Postural Tachycardia Syndrome
Perspectives for Patients
When a person stands up, he or she assumes that the body will automatically make any changes necessary to compensate for the increased gravitational stress this change of position brings. Indeed, standing causes gravity to try to pull nearly one quarter of the body’s blood downward toward the lower arms, legs, and abdomen, reducing the amount of blood available to keep the brain supplied with oxygen. To maintain a constant oxygen supply to the brain and upper body, standing is normally accompanied by an automatic increase in heart rate and the force with which the heart contracts and, most important, a tightening of the blood vessels in the lower part of the body. The combination of these 3 actions pushes blood upward against the force of gravity, thereby maintaining an uninterrupted flow of blood to the brain. The aspect of the nervous system that governs these responses is referred to as the autonomic (or automatic) nervous system.
In some individuals, any one of these compensatory responses to upright posture may fail and thereby restrict an individual’s ability to stand up (or remain standing). This inability to adjust successfully to (or maintain) upright posture is called orthostatic intolerance. Postural tachycardia syndrome (POTS) is one type of orthostatic intolerance.
In some people, orthostatic intolerance occurs because of a failure in only 1 of the 3 compensatory actions mentioned previously. In these cases, the other 2 compensatory actions will increase markedly as a way of making up for the loss of the third. Patients suffering from POTS usually display an inability to maintain tightness in the blood vessels of the lower body during standing. Gravity then pulls more blood than usual downward when upright, and the heart rate and force with which the heart beats increase significantly in an attempt to compensate. The patient with POTS notices the heart beating rapidly and forcibly while standing (many describe this sensation as heart pounding).
In some people, the increase in heart rate and contractive force will not fully make up for the loss of blood vessel tightening in the lower body, and greater-than-normal amounts of blood accumulate in the lower body while upright. If enough blood accumulates, there will be a reduction in the amount available to supply the brain with both oxygen and nutrients. Depending on the degree of reduction, the individual will experience a sense of fatigue, an inability to concentrate, lightheadedness, headache, visual blurring, black spots in the field of vision, and ultimately loss of consciousness.
At present, we define POTS as an excessive increase in heart rate associated with symptoms of more than 3 months’ duration (in the absence of other conditions that could mimic this such as dehydration). In POTS, the heart rate increases 30 beats per minute (or exceeds 120 beats per minute) within the first 10 minutes of standing.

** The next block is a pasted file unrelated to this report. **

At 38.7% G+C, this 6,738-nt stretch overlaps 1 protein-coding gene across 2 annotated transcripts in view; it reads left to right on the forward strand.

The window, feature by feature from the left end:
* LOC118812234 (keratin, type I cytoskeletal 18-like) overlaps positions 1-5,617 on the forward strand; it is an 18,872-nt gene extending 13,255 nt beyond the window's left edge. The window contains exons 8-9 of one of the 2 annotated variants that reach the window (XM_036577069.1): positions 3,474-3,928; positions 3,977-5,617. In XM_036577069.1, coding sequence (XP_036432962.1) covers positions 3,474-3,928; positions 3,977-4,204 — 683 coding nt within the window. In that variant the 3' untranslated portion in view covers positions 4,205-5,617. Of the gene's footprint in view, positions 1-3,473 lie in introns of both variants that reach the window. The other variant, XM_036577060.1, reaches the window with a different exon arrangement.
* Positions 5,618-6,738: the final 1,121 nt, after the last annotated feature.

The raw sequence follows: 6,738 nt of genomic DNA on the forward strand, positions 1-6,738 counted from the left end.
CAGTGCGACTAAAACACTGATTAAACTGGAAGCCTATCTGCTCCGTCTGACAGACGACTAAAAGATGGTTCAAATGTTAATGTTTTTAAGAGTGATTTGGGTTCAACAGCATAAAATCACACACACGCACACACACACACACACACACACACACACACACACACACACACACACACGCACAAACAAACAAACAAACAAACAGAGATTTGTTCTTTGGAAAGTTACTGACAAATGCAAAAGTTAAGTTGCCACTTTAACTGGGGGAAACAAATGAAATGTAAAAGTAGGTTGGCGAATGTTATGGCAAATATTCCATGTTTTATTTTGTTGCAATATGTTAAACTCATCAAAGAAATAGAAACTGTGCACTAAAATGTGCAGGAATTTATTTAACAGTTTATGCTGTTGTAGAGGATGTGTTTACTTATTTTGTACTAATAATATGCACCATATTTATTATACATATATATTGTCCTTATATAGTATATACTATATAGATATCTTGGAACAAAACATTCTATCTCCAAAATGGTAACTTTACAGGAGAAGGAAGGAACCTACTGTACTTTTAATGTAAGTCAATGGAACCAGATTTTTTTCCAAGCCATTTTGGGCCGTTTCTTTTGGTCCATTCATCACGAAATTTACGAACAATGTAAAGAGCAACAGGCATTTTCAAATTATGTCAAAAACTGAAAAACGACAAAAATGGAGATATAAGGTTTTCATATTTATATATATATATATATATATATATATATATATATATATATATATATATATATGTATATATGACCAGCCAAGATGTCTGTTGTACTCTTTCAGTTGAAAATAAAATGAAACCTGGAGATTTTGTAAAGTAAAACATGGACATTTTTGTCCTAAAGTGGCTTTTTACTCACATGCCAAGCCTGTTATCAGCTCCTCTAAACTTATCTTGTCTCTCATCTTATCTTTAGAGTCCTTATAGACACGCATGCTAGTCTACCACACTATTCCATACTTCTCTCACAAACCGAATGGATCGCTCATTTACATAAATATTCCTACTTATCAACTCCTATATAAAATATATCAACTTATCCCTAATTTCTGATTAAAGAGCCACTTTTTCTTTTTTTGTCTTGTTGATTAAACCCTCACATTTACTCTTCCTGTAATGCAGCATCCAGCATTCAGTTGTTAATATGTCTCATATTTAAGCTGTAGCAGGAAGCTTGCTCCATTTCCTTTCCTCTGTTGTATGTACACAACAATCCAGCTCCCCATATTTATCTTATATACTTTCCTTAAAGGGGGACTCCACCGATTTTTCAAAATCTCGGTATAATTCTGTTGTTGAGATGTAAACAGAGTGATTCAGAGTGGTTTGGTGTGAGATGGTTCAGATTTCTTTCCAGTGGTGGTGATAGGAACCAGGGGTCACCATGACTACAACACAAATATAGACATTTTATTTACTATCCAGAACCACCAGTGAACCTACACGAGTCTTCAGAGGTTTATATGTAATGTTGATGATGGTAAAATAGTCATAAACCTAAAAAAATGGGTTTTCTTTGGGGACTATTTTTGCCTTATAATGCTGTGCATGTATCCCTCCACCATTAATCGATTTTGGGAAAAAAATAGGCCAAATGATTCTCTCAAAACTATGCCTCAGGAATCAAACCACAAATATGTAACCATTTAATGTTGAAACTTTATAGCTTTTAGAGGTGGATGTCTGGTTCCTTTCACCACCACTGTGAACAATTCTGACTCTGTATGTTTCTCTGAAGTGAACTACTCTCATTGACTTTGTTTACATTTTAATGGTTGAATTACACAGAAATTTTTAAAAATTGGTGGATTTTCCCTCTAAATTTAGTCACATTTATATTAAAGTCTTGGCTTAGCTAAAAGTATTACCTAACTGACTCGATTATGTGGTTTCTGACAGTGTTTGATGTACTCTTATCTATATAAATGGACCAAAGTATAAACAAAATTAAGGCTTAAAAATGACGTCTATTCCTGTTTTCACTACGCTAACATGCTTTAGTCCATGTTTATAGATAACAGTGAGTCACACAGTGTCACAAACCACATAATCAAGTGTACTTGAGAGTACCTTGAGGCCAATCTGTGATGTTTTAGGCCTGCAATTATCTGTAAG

What Causes POTS?
POTS may occur alone (primary), or it may occur because of another medical condition (secondary). Although the exact causes are still being researched, many POTS patients report that they first began to experience symptoms after a severe viral infection. Other patients report that their symptoms began after a surgery, pregnancy, or severe trauma (such as a motor vehicle accident). Some patients develop POTS as a consequence of long-standing diabetes or as a symptom of cancer.
How Is POTS Diagnosed?
Your physician will take a detailed history and perform a complete physical examination, which will include the blood pressure and heart rate lying, sitting, and immediately after standing, as well as after 2, 5, and 10 minutes upright. Sometimes a test called a head upright tilt table will be performed to help confirm the diagnosis.
How Is POTS Treated?
Patients usually are advised to increase their fluid and salt intake and to stop medications that may be causing symptoms to worsen (Figure). In addition, patients are encouraged to build the muscular strength of the legs and abdomen by aerobic exercise and resistance training. Your doctor also may prescribe medications to help maintain your blood pressure at stable levels.
Some patients with POTS can be severely limited by the disorder. However, many patients with POTS will slowly improve over time, and the majority will respond to a combination of hydration, reconditioning, and medication.
The information contained in this Circulation Cardiology Patient Page is not a substitute for medical advice, and the American Heart Association recommends consultation with your doctor or healthcare professional.
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Dysautonomia information network. Available at: http://www.DINET.org.
National Dysautonomia Research Foundation. Available at: http://www.NDRF.org.
Dysautonomia Youth Network of America Inc. Available at: http://www.DYNAKIDS.org.